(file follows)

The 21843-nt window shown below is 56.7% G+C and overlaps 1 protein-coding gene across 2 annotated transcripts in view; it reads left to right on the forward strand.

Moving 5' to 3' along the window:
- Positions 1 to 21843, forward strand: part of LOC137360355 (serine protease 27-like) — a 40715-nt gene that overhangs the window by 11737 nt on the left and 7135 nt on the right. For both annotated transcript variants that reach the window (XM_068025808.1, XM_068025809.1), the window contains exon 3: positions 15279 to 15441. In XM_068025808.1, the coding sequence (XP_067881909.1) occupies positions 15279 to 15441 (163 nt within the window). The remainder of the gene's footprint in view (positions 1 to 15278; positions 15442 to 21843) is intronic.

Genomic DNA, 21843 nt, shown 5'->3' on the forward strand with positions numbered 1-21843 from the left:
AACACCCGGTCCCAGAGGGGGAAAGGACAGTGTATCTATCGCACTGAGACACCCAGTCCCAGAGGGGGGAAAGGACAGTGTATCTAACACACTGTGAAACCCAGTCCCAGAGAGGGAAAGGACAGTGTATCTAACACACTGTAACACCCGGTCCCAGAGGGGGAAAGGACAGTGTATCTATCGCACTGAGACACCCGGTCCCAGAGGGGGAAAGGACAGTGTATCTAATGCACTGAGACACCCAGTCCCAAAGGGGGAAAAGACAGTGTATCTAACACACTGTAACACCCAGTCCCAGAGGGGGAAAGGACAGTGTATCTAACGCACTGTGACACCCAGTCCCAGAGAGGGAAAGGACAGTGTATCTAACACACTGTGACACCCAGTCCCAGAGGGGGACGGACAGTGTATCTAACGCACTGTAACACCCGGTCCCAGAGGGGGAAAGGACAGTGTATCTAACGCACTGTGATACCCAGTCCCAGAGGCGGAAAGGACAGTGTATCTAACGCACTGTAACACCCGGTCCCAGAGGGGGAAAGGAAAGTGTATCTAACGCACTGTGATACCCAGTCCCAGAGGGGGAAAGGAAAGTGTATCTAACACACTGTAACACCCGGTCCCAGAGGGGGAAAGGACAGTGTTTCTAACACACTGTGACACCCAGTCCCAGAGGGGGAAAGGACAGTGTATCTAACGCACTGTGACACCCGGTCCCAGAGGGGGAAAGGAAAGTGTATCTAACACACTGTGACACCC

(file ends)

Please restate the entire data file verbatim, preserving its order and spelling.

The 21843-nt window shown below is 56.7% G+C and overlaps 1 protein-coding gene across 2 annotated transcripts in view; it reads left to right on the forward strand.

Moving 5' to 3' along the window:
- Positions 1 to 21843, forward strand: part of LOC137360355 (serine protease 27-like) — a 40715-nt gene that overhangs the window by 11737 nt on the left and 7135 nt on the right. For both annotated transcript variants that reach the window (XM_068025808.1, XM_068025809.1), the window contains exon 3: positions 15279 to 15441. In XM_068025808.1, the coding sequence (XP_067881909.1) occupies positions 15279 to 15441 (163 nt within the window). The remainder of the gene's footprint in view (positions 1 to 15278; positions 15442 to 21843) is intronic.

Genomic DNA, 21843 nt, shown 5'->3' on the forward strand with positions numbered 1-21843 from the left:
AACACCCGGTCCCAGAGGGGGAAAGGACAGTGTATCTATCGCACTGAGACACCCAGTCCCAGAGGGGGGAAAGGACAGTGTATCTAACACACTGTGAAACCCAGTCCCAGAGAGGGAAAGGACAGTGTATCTAACACACTGTAACACCCGGTCCCAGAGGGGGAAAGGACAGTGTATCTATCGCACTGAGACACCCGGTCCCAGAGGGGGAAAGGACAGTGTATCTAATGCACTGAGACACCCAGTCCCAAAGGGGGAAAAGACAGTGTATCTAACACACTGTAACACCCAGTCCCAGAGGGGGAAAGGACAGTGTATCTAACGCACTGTGACACCCAGTCCCAGAGAGGGAAAGGACAGTGTATCTAACACACTGTGACACCCAGTCCCAGAGGGGGACGGACAGTGTATCTAACGCACTGTAACACCCGGTCCCAGAGGGGGAAAGGACAGTGTATCTAACGCACTGTGATACCCAGTCCCAGAGGCGGAAAGGACAGTGTATCTAACGCACTGTAACACCCGGTCCCAGAGGGGGAAAGGAAAGTGTATCTAACGCACTGTGATACCCAGTCCCAGAGGGGGAAAGGAAAGTGTATCTAACACACTGTAACACCCGGTCCCAGAGGGGGAAAGGACAGTGTTTCTAACACACTGTGACACCCAGTCCCAGAGGGGGAAAGGACAGTGTATCTAACGCACTGTGACACCCGGTCCCAGAGGGGGAAAGGAAAGTGTATCTAACACACTGTGACACCC